Alumna serves Americans in Israel as first line of border defense
By Billi London-Gray
“You need to have maximum flexibility for this type of work,” says Jen McAndrew.
The 2007 master’s graduate of Texas State’s mass communication program is now a member of the U.S. Foreign Service, currently representing the State Department in Israel. As a vice consul at the U.S. Embassy in Tel Aviv, McAndrew does everything from approving visa applications to managing the consulate section’s social media outreach.
McAndrew received her bachelor’s degree in Irish Studies from Southwestern University. She interned at the U.S. Embassy in Dublin before starting a career in public relations. After she started her master’s program at Texas State, McAndrew began the application process for the Foreign Service in 2006. The process lasted more than two years: she was hired in 2009 and, after nearly a year of training, departed for her first assignment.
“I feel very lucky that I didn’t join the Foreign Service right out of college,” McAndrew says. “Having a master’s degree and seven years of work experience when I joined meant that I could immediately bring a lot of expertise to the table.”
Although McAndrew enrolled in the mass communications graduate program at Texas State to support her public relations career, she has found the training “invaluable” to her work at the consulate.
“Since my background is in PR and writing, I knew I wanted to enter the public diplomacy career track,” McAndrew says. “My constituents are Americans living in Israel and Israelis needing visas for work, travel or study.”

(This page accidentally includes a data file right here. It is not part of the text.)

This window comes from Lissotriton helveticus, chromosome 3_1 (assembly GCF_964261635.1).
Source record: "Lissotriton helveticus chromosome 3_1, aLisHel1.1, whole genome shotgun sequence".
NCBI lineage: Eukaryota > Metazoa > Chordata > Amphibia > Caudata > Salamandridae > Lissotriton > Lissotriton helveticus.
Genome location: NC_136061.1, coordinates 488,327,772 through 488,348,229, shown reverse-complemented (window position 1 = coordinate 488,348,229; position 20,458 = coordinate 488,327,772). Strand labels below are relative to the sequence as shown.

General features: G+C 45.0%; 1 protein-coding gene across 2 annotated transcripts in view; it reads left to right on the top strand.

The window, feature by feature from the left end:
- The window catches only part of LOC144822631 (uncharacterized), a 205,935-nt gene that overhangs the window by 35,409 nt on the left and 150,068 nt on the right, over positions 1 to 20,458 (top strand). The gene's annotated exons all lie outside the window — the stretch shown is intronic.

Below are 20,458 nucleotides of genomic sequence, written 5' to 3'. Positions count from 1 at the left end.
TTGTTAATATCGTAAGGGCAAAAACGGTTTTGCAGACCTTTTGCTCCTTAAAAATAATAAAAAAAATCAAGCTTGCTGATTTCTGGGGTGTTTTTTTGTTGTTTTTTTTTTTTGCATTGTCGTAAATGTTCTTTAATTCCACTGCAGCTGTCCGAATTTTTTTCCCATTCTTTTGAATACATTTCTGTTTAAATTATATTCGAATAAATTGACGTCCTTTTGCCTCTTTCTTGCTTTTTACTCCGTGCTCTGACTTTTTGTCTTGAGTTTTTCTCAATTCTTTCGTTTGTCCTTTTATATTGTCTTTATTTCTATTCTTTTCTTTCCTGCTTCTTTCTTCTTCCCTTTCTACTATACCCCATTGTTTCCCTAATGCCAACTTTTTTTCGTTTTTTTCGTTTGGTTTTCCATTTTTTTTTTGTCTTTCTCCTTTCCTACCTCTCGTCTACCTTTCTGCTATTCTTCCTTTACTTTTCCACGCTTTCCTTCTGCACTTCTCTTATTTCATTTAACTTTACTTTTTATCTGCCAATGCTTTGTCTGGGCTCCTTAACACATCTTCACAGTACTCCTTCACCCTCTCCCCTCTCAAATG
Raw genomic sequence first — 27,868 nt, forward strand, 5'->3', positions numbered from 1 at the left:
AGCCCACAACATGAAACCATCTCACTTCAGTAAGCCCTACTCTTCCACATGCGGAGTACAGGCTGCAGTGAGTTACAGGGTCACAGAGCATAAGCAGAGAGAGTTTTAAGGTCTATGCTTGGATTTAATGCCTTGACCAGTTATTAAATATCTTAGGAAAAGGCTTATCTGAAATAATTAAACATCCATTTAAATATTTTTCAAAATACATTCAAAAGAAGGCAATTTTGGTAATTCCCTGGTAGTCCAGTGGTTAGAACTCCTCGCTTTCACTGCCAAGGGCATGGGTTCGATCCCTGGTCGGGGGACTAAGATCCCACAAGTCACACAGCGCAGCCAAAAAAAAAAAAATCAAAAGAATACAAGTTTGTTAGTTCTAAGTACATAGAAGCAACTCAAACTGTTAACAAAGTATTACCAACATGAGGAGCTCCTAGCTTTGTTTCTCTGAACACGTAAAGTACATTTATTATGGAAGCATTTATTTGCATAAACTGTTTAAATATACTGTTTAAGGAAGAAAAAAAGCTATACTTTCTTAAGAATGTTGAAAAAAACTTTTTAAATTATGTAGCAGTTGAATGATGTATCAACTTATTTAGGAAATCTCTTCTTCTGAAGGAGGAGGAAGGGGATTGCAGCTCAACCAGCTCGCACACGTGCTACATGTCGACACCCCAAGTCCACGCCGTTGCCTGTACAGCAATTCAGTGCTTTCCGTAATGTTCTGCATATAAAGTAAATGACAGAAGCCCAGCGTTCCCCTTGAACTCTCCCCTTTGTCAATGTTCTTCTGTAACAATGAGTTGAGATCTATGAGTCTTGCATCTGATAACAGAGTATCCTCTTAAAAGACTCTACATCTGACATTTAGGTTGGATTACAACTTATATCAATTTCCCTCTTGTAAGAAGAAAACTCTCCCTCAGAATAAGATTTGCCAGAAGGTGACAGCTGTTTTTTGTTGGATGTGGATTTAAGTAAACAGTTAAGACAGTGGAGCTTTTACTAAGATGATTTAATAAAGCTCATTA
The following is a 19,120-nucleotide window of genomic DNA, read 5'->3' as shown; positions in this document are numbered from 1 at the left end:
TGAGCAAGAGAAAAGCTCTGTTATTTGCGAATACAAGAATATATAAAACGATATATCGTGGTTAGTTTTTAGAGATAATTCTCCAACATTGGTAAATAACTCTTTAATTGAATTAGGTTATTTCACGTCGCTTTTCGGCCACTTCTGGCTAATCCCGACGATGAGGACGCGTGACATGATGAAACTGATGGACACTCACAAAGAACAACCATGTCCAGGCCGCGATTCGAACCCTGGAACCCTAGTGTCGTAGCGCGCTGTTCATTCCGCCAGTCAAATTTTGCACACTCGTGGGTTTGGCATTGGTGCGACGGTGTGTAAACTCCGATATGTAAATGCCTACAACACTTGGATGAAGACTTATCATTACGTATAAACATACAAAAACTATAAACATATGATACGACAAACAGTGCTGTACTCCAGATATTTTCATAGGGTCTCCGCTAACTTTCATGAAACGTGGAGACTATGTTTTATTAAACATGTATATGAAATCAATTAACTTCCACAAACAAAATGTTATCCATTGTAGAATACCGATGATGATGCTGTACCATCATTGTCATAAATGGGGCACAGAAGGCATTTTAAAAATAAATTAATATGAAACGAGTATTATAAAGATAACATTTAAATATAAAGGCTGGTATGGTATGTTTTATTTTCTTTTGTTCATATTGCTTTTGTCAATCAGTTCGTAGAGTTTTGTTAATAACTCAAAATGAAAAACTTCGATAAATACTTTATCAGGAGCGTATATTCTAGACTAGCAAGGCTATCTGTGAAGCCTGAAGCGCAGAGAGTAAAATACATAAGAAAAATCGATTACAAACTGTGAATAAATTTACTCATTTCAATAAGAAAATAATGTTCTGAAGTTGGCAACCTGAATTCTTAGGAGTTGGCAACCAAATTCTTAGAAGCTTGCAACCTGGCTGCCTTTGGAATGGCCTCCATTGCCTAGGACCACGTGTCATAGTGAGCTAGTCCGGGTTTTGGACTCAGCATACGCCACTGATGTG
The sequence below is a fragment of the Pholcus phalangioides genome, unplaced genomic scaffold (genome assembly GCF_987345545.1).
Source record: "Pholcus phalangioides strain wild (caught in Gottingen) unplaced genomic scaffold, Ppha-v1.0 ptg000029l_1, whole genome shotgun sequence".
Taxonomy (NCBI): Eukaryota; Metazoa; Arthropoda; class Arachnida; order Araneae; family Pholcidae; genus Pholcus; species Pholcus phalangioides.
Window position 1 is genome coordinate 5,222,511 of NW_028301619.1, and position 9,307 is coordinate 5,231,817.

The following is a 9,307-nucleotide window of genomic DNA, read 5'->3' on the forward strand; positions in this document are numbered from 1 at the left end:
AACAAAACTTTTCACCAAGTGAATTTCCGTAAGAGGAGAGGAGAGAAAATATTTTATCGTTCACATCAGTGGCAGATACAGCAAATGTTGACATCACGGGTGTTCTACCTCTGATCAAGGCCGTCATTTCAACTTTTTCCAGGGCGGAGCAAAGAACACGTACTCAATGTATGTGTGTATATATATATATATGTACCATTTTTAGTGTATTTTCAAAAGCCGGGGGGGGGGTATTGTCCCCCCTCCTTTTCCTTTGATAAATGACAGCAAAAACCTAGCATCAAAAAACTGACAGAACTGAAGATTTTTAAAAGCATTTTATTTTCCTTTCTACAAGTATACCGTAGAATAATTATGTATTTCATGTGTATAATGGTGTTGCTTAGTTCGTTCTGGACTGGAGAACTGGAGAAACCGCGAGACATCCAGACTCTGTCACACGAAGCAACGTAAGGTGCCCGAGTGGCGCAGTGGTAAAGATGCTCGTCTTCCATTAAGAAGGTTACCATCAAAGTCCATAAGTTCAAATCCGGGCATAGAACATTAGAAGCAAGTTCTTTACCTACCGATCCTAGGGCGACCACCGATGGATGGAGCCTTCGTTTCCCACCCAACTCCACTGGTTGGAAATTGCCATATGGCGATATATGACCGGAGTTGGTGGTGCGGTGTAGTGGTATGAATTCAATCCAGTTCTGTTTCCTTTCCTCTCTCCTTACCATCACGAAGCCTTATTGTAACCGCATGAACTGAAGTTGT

McAndrew is using her social media savvy – one of her many mass communications skills – to get out the State Department’s message. She issues warden messages, or security alerts, to U.S. citizens through Facebook and Twitter. She also uses social media to receive and answer questions from foreign nationals.
“Nearly fifty percent of Israelis are on Facebook,” McAndrew says. “It’s by far the most-used social network here. I spend a lot of time answering questions that way.”
McAndrew also spends a lot of her time interacting face-to-face with visa applicants, both through outreach events at universities and through applicant interviews at the embassy.
“I interview at least a hundred people per day. It is intense and very personal,” McAndrew says. “When I’m interviewing people for visas, I make the decision whether they get the visa to come or not. It’s the first part of border control, the first point of protection for the American people.”
But the responsibility is one that makes McAndrew’s work meaningful to her.
“There’s nothing like the satisfaction of doing your job, serving your country and helping American citizens living abroad, and knowing you’re a form of protection for your family and friends back home,” McAndrew says. “I never experienced that kind of satisfaction before I came to work for the State Department.”